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dc.contributor.authorJalal, Baland
dc.contributor.authorBruehl, Annette
dc.contributor.authorO'Callaghan, Claire
dc.contributor.authorPiercy, Thomas
dc.contributor.authorCardinal, Rudolf
dc.contributor.authorRamachandran, Vilayanur S
dc.contributor.authorSahakian, Barbara
dc.date.accessioned2018-11-02T11:39:26Z
dc.date.available2018-11-02T11:39:26Z
dc.date.issued2018-10-23
dc.identifier.issn2045-2322
dc.identifier.urihttps://www.repository.cam.ac.uk/handle/1810/284555
dc.description.abstractOne type of obsessive-compulsive disorder (OCD) is characterized by contamination fears and compulsive cleansing. Few effective treatments are available for this debilitating condition. Compulsive symptoms, such as excessive washing, are believed to be mediated by cognitive inflexibility-arguably the most striking cognitive impairment in OCD. In this study, we investigated the effects of two novel smartphone interventions on cognitive flexibility and OCD symptoms in healthy individuals with OCD-like contamination fears. In the first intervention, participants watched a brief video recording of themselves engaging in handwashing on a smartphone, four times a day, for a total of one week (N = 31). The second intervention was similar except that participants watched themselves repeatedly touching a disgust-inducing object (N = 31). In a third (control) "intervention", participants watched themselves performing sequential hand movements (N = 31). As hypothesized, the two smartphone interventions, unlike the control, improved cognitive flexibility; as assessed on the Intradimensional-Extradimensional Set Shifting task (a sensitive marker of cognitive flexibility). The two interventions, unlike the control, also improved OCD symptoms (measured with the Obsessive-Compulsive Inventory-Revised and Yale-Brown Obsessive-Compulsive Scale). Finally, we found high levels of adherence to the interventions. These findings have significant clinical implications for OCD.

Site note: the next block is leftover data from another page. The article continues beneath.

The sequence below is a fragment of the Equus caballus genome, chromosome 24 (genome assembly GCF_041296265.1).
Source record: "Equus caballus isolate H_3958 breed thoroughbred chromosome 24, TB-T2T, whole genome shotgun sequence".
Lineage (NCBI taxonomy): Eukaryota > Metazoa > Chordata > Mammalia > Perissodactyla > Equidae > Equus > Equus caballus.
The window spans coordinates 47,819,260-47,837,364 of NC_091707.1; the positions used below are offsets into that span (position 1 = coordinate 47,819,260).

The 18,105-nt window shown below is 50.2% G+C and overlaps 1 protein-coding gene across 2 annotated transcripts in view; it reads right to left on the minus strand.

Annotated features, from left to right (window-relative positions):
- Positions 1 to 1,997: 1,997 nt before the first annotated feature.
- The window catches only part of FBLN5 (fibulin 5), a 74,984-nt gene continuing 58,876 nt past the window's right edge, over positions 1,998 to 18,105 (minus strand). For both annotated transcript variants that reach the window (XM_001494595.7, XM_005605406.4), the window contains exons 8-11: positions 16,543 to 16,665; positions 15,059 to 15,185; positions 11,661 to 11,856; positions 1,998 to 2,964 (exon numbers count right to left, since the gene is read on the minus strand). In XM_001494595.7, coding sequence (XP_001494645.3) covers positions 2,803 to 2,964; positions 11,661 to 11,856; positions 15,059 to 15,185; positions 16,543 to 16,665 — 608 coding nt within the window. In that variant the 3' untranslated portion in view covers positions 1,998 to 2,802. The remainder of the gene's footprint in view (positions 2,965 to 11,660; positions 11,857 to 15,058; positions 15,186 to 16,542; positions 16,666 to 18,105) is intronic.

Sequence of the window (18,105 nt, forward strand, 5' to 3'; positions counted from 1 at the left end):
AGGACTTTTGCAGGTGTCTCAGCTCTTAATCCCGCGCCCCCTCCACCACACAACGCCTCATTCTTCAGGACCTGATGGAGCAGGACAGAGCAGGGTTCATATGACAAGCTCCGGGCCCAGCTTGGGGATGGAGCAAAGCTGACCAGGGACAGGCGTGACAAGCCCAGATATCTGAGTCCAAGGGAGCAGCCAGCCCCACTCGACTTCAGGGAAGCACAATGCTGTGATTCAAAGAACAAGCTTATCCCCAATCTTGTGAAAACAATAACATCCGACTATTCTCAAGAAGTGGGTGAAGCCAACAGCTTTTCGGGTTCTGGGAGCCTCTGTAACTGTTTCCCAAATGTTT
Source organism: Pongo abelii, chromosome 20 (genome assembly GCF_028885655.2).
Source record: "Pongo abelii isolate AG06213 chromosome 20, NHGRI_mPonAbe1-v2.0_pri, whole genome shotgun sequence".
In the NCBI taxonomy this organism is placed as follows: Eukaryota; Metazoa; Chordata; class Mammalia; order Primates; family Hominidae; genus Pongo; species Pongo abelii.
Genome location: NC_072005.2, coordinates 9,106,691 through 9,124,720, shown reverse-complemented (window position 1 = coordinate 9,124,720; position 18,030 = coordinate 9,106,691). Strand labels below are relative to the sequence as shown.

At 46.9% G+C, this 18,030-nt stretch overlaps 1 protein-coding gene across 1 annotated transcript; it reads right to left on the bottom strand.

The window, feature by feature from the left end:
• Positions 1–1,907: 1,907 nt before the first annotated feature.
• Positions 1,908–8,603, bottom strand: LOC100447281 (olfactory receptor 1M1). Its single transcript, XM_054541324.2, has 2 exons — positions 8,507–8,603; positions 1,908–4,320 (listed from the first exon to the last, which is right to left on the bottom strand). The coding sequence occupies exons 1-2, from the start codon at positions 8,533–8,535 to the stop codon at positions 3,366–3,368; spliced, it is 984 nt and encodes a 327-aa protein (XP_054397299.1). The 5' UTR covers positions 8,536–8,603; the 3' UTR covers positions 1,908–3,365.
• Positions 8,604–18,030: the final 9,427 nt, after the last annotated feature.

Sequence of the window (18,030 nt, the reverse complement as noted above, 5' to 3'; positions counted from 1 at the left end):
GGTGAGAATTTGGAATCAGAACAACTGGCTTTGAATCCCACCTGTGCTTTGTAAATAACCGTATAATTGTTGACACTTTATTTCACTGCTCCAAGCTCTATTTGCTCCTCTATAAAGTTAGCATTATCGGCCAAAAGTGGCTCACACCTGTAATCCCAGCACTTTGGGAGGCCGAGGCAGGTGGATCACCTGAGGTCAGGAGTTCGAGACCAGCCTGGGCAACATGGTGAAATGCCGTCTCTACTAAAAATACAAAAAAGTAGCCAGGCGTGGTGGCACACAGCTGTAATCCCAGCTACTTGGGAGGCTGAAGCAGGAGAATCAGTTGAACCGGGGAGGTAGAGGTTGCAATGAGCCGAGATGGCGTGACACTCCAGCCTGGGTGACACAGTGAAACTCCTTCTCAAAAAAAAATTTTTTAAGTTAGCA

dc.format.mediumElectronic
dc.languageeng
dc.publisherSpringer Science and Business Media LLC
dc.rightsAttribution 4.0 International
dc.rights.urihttp://creativecommons.org/licenses/by/4.0/
dc.subjectHumans
dc.subjectFear
dc.subjectCognition
dc.subjectObsessive-Compulsive Disorder
dc.subjectNeuropsychological Tests
dc.subjectAdolescent
dc.subjectAdult
dc.subjectMiddle Aged
dc.subjectFemale
dc.subjectMale
dc.subjectMobile Applications
dc.subjectSmartphone
dc.titleNovel Smartphone Interventions Improve Cognitive Flexibility and Obsessive-Compulsive Disorder Symptoms in Individuals with Contamination Fears.
dc.typeArticle
prism.issueIdentifier1
prism.publicationDate2018
prism.publicationNameSci Rep
prism.startingPage14923
prism.volume8
dc.identifier.doi10.17863/CAM.31930
dcterms.dateAccepted2018-09-14
rioxxterms.versionofrecord10.1038/s41598-018-33142-2
rioxxterms.versionVoR
rioxxterms.licenseref.urihttp://www.rioxx.net/licenses/all-rights-reserved
rioxxterms.licenseref.startdate2018-10-23
dc.contributor.orcidBruehl, Annette [0000-0003-4704-4986]
dc.contributor.orcidO'Callaghan, Claire [0000-0001-5698-6364]
dc.contributor.orcidCardinal, Rudolf [0000-0002-8751-5167]
dc.contributor.orcidSahakian, Barbara [0000-0001-7352-1745]
dc.identifier.eissn2045-2322
rioxxterms.typeJournal Article/Review
pubs.funder-project-idMedical Research Council (G1000183)
pubs.funder-project-idMedical Research Council (MC_PC_17213)
cam.issuedOnline2018-10-23


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Attribution 4.0 International
Except where otherwise noted, this item's licence is described as Attribution 4.0 International